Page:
What is superphoshate?
Superphosphate, ‘SSP’ or ‘super’ is a fertiliser processed using sulphuric acid to boost the water solubility of phosphorus. Various strengths of P plus additions of nitrogen make up a range of products that feature a high proportion of nutrients in a form that is readily available for uptake by plants.
How is reactive phosphate rock different to super?
Like superphosphate, reactive phosphate rock (RPR) originates from natural deposits. In the case of RPR, the source is more specific, namely deposits formed on the sea floor through gradual absorption of phosphate present in seawater into dead sea organisms.
Another difference is that RPR does not go through the same processing as superphosphate to boost water solubility. The result is that in the soil the release of P is more gradual.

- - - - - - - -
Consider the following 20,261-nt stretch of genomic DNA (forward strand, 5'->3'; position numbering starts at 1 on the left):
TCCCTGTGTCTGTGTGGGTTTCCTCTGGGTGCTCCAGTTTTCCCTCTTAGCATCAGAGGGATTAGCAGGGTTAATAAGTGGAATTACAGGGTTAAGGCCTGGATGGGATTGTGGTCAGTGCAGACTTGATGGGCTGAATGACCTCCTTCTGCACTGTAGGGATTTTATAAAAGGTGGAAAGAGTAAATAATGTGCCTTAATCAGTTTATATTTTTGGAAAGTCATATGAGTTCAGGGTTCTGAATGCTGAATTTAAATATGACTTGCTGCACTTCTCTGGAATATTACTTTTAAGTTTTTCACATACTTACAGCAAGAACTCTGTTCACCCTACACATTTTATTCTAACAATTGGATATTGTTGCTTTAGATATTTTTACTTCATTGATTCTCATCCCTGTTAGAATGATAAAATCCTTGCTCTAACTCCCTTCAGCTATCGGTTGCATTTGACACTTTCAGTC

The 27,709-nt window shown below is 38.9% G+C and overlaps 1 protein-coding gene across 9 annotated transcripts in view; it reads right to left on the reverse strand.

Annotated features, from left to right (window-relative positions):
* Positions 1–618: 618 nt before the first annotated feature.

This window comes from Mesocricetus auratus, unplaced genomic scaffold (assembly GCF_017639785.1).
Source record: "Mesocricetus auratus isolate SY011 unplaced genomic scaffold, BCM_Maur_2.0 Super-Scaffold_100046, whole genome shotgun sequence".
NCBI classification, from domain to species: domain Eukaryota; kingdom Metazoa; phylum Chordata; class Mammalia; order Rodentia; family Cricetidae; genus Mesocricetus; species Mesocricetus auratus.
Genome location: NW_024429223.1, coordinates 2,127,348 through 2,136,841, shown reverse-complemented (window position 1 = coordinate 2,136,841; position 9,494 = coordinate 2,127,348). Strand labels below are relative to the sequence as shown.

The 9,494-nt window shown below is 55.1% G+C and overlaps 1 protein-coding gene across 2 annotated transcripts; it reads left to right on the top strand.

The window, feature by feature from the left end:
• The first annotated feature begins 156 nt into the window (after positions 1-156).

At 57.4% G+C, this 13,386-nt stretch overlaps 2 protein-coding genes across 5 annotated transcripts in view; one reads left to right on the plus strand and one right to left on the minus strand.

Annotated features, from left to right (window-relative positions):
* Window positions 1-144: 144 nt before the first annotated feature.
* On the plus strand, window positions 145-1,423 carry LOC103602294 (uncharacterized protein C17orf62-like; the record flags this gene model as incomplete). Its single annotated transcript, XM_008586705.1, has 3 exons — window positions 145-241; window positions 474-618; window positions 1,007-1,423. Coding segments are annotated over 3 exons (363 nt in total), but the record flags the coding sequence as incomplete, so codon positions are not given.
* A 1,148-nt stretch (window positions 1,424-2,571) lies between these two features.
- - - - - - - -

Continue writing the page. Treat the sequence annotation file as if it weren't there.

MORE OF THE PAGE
The importance of solubility
Solubility is determined by laboratory testing using the citric acid test, hence the term “citrate soluble”. Other tests determine critical element content. For example, BioAgPhos has a high level of citrate soluble P (37%). We have also ensured our RPR is sourced from deposits with the lowest possible levels of cadmium.
Alongside laboratory analyses of RPR’s nutrient content, trials and demonstrations analyse performance. Among these has been a CSIRO study showing reactive phosphate rock can out-perform superphosphate for pasture production.
The release of phosphorus
Importantly, primary producers are finding a key role for reactive phosphate rock because of the manner in which P is released. The BioAgPhos form of reactive phosphate rock, for instance, has a third of its P immediately available with the balance released over time.